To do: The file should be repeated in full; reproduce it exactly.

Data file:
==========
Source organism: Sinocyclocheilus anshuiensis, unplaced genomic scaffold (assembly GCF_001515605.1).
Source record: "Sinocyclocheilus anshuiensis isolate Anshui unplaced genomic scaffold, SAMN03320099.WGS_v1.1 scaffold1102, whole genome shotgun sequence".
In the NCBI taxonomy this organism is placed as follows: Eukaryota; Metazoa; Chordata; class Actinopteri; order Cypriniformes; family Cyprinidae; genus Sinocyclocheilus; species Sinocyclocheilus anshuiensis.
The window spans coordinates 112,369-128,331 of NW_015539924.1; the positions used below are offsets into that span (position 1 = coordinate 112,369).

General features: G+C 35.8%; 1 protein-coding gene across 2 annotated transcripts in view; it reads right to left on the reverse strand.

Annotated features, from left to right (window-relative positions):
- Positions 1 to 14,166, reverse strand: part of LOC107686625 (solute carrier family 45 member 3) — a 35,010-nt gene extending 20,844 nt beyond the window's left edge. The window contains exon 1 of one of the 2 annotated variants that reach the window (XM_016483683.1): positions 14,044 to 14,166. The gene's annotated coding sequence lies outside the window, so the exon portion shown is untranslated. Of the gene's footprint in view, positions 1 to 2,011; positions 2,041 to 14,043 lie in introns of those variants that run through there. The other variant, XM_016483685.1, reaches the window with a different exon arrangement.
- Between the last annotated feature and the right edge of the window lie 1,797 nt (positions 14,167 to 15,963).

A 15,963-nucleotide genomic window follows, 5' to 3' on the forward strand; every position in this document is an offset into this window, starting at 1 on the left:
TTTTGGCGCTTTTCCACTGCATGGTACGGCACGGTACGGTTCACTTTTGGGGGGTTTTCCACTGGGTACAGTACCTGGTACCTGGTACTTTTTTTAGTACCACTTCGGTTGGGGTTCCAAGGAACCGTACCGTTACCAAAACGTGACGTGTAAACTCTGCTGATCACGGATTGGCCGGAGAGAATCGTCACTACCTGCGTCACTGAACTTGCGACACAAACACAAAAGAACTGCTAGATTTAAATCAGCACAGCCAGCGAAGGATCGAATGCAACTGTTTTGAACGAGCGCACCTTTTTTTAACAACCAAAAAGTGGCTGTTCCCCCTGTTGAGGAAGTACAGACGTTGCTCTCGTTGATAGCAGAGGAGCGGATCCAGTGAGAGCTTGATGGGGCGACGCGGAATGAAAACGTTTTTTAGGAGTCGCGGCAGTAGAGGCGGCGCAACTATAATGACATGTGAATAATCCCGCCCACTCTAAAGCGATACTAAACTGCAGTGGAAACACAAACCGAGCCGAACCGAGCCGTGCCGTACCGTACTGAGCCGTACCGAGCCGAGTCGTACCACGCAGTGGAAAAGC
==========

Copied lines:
Source organism: Sinocyclocheilus anshuiensis, unplaced genomic scaffold (assembly GCF_001515605.1).
Source record: "Sinocyclocheilus anshuiensis isolate Anshui unplaced genomic scaffold, SAMN03320099.WGS_v1.1 scaffold1102, whole genome shotgun sequence".
In the NCBI taxonomy this organism is placed as follows: Eukaryota; Metazoa; Chordata; class Actinopteri; order Cypriniformes; family Cyprinidae; genus Sinocyclocheilus; species Sinocyclocheilus anshuiensis.
The window spans coordinates 112,369-128,331 of NW_015539924.1; the positions used below are offsets into that span (position 1 = coordinate 112,369).

General features: G+C 35.8%; 1 protein-coding gene across 2 annotated transcripts in view; it reads right to left on the reverse strand.

Annotated features, from left to right (window-relative positions):
- Positions 1 to 14,166, reverse strand: part of LOC107686625 (solute carrier family 45 member 3) — a 35,010-nt gene extending 20,844 nt beyond the window's left edge. The window contains exon 1 of one of the 2 annotated variants that reach the window (XM_016483683.1): positions 14,044 to 14,166. The gene's annotated coding sequence lies outside the window, so the exon portion shown is untranslated. Of the gene's footprint in view, positions 1 to 2,011; positions 2,041 to 14,043 lie in introns of those variants that run through there. The other variant, XM_016483685.1, reaches the window with a different exon arrangement.
- Between the last annotated feature and the right edge of the window lie 1,797 nt (positions 14,167 to 15,963).

A 15,963-nucleotide genomic window follows, 5' to 3' on the forward strand; every position in this document is an offset into this window, starting at 1 on the left:
TTTTGGCGCTTTTCCACTGCATGGTACGGCACGGTACGGTTCACTTTTGGGGGGTTTTCCACTGGGTACAGTACCTGGTACCTGGTACTTTTTTTAGTACCACTTCGGTTGGGGTTCCAAGGAACCGTACCGTTACCAAAACGTGACGTGTAAACTCTGCTGATCACGGATTGGCCGGAGAGAATCGTCACTACCTGCGTCACTGAACTTGCGACACAAACACAAAAGAACTGCTAGATTTAAATCAGCACAGCCAGCGAAGGATCGAATGCAACTGTTTTGAACGAGCGCACCTTTTTTTAACAACCAAAAAGTGGCTGTTCCCCCTGTTGAGGAAGTACAGACGTTGCTCTCGTTGATAGCAGAGGAGCGGATCCAGTGAGAGCTTGATGGGGCGACGCGGAATGAAAACGTTTTTTAGGAGTCGCGGCAGTAGAGGCGGCGCAACTATAATGACATGTGAATAATCCCGCCCACTCTAAAGCGATACTAAACTGCAGTGGAAACACAAACCGAGCCGAACCGAGCCGTGCCGTACCGTACTGAGCCGTACCGAGCCGAGTCGTACCACGCAGTGGAAAAGC